The Controversy After An NWSL Game Was Played On A Small Pitch, Explained

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Even in the United States, whose Women’s National Team are rightly hailed as heroes, women’s soccer has had an uphill battle establishing professional and competitive credibility in the press and the wider sporting public. The NWSL did the women’s game no favors this weekend.

On Saturday, Western New York Flash were scheduled to host Seattle Reign in league play. The Flash, currently in second place in the NWSL, usually play at Rhinos Stadium in Rochester, New York. But last weekend, Rochester was hosting its annual SummerFest festival, featuring a headlining concert by all-girl hip hop group TLC. (You know, the ones with the song about chasing waterfalls.) That concert was booked for Rhinos Stadium, and since WNYF rent rather than own, they had to find a different venue for their home game against Seattle.

They ended up going with Frontier Field, home of the Rochester Red Wings, the city’s minor league baseball team. Playing soccer at baseball stadiums isn’t exactly ideal, but plenty of teams, from the old Chicago Sting to New York City FC to various European teams playing summer preseason friendlies, have figured out how to make it work.

The Flash did not make it work.

The pitch they marked out in the outfield at Frontier measured 100 yards long and 58 yards wide. That’s… really small.

For reference, FIFA mandates that pitches must be at least 100 yards long and 50 yards wide, meaning the pitch was just barely in compliance with international regulations. Most professional pitches hew to a larger standard with tighter deviations; the pitch at Old Trafford is typically measured out to 115 yards by 74 yards, and grounds at the top level of European football generally don't drift very far from that measurement.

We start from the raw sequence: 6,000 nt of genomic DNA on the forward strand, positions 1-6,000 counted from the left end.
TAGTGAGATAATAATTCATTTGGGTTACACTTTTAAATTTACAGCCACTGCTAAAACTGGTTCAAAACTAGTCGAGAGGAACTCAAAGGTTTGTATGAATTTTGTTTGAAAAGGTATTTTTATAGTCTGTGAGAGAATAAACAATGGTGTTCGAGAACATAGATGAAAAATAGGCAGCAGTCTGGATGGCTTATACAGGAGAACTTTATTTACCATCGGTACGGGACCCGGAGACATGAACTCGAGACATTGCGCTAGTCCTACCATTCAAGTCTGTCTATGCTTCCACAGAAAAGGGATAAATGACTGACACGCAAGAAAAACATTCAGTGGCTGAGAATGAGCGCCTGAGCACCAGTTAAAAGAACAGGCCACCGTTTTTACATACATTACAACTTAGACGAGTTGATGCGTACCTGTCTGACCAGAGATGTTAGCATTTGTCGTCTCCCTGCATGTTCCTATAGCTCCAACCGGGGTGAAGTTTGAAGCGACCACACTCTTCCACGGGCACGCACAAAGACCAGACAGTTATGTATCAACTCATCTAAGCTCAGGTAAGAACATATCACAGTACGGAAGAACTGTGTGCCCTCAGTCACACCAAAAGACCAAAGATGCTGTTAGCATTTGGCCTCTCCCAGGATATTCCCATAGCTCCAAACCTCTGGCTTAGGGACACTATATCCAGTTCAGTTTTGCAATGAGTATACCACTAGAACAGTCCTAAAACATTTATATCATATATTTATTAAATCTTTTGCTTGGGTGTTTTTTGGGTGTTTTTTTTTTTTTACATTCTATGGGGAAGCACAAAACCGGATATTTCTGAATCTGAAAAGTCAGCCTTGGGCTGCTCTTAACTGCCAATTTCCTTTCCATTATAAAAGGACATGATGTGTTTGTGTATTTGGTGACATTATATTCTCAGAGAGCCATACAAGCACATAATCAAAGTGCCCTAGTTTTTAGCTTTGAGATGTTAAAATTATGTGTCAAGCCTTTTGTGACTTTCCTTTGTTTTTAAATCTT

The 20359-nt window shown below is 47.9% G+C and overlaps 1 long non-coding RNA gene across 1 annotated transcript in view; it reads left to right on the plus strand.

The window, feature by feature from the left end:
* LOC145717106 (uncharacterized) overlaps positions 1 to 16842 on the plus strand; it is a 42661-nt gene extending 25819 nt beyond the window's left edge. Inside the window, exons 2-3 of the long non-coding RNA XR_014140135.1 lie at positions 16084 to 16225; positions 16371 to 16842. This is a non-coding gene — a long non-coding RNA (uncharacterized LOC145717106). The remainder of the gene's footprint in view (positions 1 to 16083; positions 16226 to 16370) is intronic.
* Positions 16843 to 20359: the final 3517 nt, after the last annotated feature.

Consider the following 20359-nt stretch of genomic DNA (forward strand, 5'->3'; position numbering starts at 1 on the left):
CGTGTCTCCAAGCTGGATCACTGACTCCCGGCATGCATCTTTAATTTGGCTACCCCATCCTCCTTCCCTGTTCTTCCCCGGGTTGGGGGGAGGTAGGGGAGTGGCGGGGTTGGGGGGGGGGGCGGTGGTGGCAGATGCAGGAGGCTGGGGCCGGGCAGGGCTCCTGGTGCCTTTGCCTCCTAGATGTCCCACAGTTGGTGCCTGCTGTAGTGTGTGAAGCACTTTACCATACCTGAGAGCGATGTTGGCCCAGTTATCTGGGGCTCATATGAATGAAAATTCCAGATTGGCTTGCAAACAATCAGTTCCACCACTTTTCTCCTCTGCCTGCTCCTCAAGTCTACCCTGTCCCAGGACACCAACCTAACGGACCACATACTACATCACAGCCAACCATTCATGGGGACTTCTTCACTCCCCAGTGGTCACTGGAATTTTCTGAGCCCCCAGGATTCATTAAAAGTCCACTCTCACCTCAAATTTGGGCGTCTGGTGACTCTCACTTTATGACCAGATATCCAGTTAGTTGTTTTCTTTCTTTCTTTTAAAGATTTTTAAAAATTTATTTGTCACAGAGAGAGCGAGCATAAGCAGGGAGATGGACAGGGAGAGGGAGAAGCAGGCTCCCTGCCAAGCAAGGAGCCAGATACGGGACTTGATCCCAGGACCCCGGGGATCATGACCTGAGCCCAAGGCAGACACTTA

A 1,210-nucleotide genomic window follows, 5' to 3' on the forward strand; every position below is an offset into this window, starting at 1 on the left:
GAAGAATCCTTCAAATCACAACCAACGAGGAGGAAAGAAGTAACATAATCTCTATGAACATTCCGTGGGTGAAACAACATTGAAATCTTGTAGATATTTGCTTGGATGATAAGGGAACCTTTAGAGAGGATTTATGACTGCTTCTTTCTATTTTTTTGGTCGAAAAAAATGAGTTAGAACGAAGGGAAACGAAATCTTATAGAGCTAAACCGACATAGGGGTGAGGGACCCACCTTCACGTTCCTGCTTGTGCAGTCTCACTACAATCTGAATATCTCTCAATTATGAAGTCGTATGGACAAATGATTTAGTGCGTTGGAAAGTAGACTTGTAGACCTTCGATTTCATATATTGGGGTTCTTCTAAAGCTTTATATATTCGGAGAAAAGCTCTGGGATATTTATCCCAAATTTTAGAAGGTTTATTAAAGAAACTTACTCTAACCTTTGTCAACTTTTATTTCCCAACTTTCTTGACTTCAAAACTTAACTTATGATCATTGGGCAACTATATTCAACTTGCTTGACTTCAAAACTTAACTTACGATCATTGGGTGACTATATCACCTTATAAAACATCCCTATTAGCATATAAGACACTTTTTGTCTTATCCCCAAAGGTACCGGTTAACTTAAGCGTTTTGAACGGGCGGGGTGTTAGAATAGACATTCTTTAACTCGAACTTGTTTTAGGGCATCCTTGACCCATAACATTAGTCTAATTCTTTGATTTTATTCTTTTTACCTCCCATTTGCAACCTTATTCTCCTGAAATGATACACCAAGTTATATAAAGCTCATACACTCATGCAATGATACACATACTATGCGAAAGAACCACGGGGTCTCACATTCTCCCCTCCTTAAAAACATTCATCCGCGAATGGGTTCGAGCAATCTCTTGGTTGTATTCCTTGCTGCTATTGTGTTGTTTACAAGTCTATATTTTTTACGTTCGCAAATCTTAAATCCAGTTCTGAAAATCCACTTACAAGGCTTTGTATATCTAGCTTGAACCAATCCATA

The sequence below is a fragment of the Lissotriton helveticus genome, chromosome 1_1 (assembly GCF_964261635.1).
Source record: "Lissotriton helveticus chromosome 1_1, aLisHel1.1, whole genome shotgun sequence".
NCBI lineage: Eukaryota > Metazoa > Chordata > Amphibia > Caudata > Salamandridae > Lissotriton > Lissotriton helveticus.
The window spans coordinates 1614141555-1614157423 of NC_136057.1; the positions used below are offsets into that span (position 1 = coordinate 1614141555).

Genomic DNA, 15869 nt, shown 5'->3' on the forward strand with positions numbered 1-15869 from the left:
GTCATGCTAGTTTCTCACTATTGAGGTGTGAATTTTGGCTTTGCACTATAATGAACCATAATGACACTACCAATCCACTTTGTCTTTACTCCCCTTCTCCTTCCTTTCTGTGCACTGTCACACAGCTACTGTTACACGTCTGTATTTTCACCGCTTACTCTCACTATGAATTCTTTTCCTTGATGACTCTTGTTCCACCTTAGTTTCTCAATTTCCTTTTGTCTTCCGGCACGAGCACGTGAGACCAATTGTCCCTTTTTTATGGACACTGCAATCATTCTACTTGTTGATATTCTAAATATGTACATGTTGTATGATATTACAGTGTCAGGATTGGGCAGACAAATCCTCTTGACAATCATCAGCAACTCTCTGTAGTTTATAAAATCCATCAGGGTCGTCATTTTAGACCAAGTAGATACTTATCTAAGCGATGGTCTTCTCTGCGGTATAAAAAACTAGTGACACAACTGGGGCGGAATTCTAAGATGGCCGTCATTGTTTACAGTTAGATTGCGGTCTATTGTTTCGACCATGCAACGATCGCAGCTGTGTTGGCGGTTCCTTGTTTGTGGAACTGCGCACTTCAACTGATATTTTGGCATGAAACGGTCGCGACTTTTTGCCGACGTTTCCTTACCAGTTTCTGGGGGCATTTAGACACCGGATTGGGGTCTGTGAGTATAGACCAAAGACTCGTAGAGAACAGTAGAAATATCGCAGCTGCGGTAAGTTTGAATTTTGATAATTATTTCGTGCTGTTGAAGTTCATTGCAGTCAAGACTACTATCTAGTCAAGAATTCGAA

More to the point, NWSL regulations call for a minimum width of 70 yards. Apparently, an exception was made for this particular game.

The Flash ended up winning 3-2, thanks in large part to a brace from New Zealand international Abby Erceg. Both of her goals came from long throw-ins— made easier, it must be said, by the smaller playing area.

But the result was largely beside the point.

Seattle manager Laura Harvey released a statement after the game detailing the timeline of events as she saw them and strongly implying that Western New York and NWSL officials weren't being entirely forthcoming in the decision-making process and ultimately reaching a decision that broke the league's own rules.

During and after the game, the controversy engulfed reporters and players, including some prominent names in the USWNT squad.

NWSL commissioner Jeff Plush released a statement late on Saturday apologizing for the decision to go forward with the game.

For some, however, an apology isn't good enough.

If you search “Jeff Plush” on Twitter you'll find a lot of people calling for him to step down.

At the risk of piling on, it's hard not to side with the players on this one. While the field of play did conform to FIFA regulations— barely— the optics on this are terrible. Women's soccer shouldn't have to fight for credibility in this country, especially after everything the USWNT has achieved on and off the pitch. Yet between US Soccer's anti-labor stance in the fight for equal pay and ridiculous own goals like this, the sexist constituency in our sport has yet more ammunition for their regressive arguments that women's soccer is an amateurish sideshow and not as important as the men's game. In the NWSL's push to cement WoSo's legitimacy, the league imposed an unnecessary setback.

Whatever happens with Plush and the league, there's a sense that there's more fallout to come from this.

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